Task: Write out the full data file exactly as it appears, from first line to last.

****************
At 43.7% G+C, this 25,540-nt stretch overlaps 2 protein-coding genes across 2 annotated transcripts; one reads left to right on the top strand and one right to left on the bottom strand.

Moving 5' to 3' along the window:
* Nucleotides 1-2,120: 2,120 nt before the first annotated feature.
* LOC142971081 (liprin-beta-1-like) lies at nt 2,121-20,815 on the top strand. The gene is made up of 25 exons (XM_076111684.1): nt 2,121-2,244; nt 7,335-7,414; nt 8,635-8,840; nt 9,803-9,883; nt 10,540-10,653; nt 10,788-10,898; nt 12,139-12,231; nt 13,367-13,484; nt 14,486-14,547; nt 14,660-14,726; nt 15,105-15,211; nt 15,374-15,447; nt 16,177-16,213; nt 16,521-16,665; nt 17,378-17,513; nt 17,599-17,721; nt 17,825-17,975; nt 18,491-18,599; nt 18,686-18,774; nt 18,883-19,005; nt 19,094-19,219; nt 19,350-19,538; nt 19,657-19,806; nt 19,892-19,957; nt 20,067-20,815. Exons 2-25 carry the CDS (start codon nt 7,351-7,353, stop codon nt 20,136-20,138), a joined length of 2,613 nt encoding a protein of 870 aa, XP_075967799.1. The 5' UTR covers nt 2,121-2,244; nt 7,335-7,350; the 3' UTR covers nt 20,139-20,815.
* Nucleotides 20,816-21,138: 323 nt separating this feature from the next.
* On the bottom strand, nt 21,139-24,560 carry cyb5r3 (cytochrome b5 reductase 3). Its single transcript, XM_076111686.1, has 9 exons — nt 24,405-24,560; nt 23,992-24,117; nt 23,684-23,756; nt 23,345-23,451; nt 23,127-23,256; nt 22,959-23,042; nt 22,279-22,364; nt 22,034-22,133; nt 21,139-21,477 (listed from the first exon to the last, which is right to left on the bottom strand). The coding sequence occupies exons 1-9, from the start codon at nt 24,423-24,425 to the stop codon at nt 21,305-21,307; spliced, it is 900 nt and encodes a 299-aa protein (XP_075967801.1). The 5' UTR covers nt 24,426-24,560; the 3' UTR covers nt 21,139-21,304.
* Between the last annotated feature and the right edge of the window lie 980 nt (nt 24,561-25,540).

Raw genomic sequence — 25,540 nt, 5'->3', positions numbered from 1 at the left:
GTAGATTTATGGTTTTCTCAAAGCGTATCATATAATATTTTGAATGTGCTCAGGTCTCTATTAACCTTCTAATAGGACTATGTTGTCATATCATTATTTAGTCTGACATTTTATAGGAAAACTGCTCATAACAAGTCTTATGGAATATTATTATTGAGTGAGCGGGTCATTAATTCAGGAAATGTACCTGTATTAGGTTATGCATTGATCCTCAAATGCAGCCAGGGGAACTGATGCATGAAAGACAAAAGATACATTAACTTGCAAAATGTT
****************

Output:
At 43.7% G+C, this 25,540-nt stretch overlaps 2 protein-coding genes across 2 annotated transcripts; one reads left to right on the top strand and one right to left on the bottom strand.

Moving 5' to 3' along the window:
* Nucleotides 1-2,120: 2,120 nt before the first annotated feature.
* LOC142971081 (liprin-beta-1-like) lies at nt 2,121-20,815 on the top strand. The gene is made up of 25 exons (XM_076111684.1): nt 2,121-2,244; nt 7,335-7,414; nt 8,635-8,840; nt 9,803-9,883; nt 10,540-10,653; nt 10,788-10,898; nt 12,139-12,231; nt 13,367-13,484; nt 14,486-14,547; nt 14,660-14,726; nt 15,105-15,211; nt 15,374-15,447; nt 16,177-16,213; nt 16,521-16,665; nt 17,378-17,513; nt 17,599-17,721; nt 17,825-17,975; nt 18,491-18,599; nt 18,686-18,774; nt 18,883-19,005; nt 19,094-19,219; nt 19,350-19,538; nt 19,657-19,806; nt 19,892-19,957; nt 20,067-20,815. Exons 2-25 carry the CDS (start codon nt 7,351-7,353, stop codon nt 20,136-20,138), a joined length of 2,613 nt encoding a protein of 870 aa, XP_075967799.1. The 5' UTR covers nt 2,121-2,244; nt 7,335-7,350; the 3' UTR covers nt 20,139-20,815.
* Nucleotides 20,816-21,138: 323 nt separating this feature from the next.
* On the bottom strand, nt 21,139-24,560 carry cyb5r3 (cytochrome b5 reductase 3). Its single transcript, XM_076111686.1, has 9 exons — nt 24,405-24,560; nt 23,992-24,117; nt 23,684-23,756; nt 23,345-23,451; nt 23,127-23,256; nt 22,959-23,042; nt 22,279-22,364; nt 22,034-22,133; nt 21,139-21,477 (listed from the first exon to the last, which is right to left on the bottom strand). The coding sequence occupies exons 1-9, from the start codon at nt 24,423-24,425 to the stop codon at nt 21,305-21,307; spliced, it is 900 nt and encodes a 299-aa protein (XP_075967801.1). The 5' UTR covers nt 24,426-24,560; the 3' UTR covers nt 21,139-21,304.
* Between the last annotated feature and the right edge of the window lie 980 nt (nt 24,561-25,540).

Raw genomic sequence — 25,540 nt, 5'->3', positions numbered from 1 at the left:
GTAGATTTATGGTTTTCTCAAAGCGTATCATATAATATTTTGAATGTGCTCAGGTCTCTATTAACCTTCTAATAGGACTATGTTGTCATATCATTATTTAGTCTGACATTTTATAGGAAAACTGCTCATAACAAGTCTTATGGAATATTATTATTGAGTGAGCGGGTCATTAATTCAGGAAATGTACCTGTATTAGGTTATGCATTGATCCTCAAATGCAGCCAGGGGAACTGATGCATGAAAGACAAAAGATACATTAACTTGCAAAATGTT